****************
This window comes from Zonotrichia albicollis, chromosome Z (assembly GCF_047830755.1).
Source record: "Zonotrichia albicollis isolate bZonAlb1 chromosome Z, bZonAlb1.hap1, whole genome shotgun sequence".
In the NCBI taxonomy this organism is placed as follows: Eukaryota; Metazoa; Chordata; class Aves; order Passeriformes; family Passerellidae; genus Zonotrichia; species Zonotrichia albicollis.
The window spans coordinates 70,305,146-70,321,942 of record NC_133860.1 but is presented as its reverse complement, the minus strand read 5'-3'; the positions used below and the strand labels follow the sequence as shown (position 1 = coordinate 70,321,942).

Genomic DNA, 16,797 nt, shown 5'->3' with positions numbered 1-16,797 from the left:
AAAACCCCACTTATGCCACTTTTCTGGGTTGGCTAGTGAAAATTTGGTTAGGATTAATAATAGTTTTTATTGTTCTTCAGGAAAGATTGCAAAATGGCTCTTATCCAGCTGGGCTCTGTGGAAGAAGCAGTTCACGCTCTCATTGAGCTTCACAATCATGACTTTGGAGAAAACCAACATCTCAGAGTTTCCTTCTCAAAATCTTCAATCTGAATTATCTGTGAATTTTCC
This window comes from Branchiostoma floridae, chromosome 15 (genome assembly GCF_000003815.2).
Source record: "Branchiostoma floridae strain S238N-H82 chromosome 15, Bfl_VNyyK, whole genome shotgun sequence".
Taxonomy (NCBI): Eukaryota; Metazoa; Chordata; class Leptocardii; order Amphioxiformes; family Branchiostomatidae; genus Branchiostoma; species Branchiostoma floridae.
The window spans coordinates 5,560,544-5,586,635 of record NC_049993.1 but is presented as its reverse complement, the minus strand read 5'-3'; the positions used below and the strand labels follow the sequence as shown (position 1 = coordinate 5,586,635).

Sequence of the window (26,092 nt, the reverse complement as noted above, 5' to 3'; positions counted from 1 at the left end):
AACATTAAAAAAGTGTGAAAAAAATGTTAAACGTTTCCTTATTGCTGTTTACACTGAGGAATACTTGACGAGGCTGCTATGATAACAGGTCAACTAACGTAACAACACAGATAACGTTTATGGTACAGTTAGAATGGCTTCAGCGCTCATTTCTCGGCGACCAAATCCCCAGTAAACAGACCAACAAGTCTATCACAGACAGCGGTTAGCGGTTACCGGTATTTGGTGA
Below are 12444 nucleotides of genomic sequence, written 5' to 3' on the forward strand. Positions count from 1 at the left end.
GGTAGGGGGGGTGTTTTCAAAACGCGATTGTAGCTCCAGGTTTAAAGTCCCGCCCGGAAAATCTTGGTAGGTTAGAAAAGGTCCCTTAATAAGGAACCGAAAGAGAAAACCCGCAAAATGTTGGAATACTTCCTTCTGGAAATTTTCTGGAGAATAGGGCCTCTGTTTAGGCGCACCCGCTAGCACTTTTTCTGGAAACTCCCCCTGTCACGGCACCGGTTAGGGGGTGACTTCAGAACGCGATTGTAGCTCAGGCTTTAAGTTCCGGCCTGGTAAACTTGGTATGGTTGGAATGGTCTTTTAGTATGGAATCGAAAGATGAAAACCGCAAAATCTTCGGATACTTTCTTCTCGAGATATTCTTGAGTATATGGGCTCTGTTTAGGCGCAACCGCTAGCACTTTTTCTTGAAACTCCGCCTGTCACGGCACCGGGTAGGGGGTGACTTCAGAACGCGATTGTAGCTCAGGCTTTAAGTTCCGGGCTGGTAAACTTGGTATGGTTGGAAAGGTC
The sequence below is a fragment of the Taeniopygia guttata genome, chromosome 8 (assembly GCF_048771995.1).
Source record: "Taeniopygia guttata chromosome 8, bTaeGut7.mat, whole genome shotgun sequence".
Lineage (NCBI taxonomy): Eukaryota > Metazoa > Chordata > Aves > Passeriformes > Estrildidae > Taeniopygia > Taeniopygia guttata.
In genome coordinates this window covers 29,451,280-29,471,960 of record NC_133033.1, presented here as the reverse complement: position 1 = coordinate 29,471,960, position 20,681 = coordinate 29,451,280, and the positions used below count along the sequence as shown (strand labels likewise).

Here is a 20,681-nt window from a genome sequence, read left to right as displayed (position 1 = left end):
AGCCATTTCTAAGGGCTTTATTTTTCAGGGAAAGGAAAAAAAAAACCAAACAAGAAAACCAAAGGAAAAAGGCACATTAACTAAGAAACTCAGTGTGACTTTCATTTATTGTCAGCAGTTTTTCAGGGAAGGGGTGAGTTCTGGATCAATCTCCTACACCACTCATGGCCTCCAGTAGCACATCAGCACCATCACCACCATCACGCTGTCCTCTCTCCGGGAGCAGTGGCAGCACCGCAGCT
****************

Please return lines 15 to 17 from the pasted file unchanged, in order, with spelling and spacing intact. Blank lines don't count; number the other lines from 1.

The sequence below is a fragment of the Taeniopygia guttata genome, chromosome 8 (assembly GCF_048771995.1).
Source record: "Taeniopygia guttata chromosome 8, bTaeGut7.mat, whole genome shotgun sequence".
Lineage (NCBI taxonomy): Eukaryota > Metazoa > Chordata > Aves > Passeriformes > Estrildidae > Taeniopygia > Taeniopygia guttata.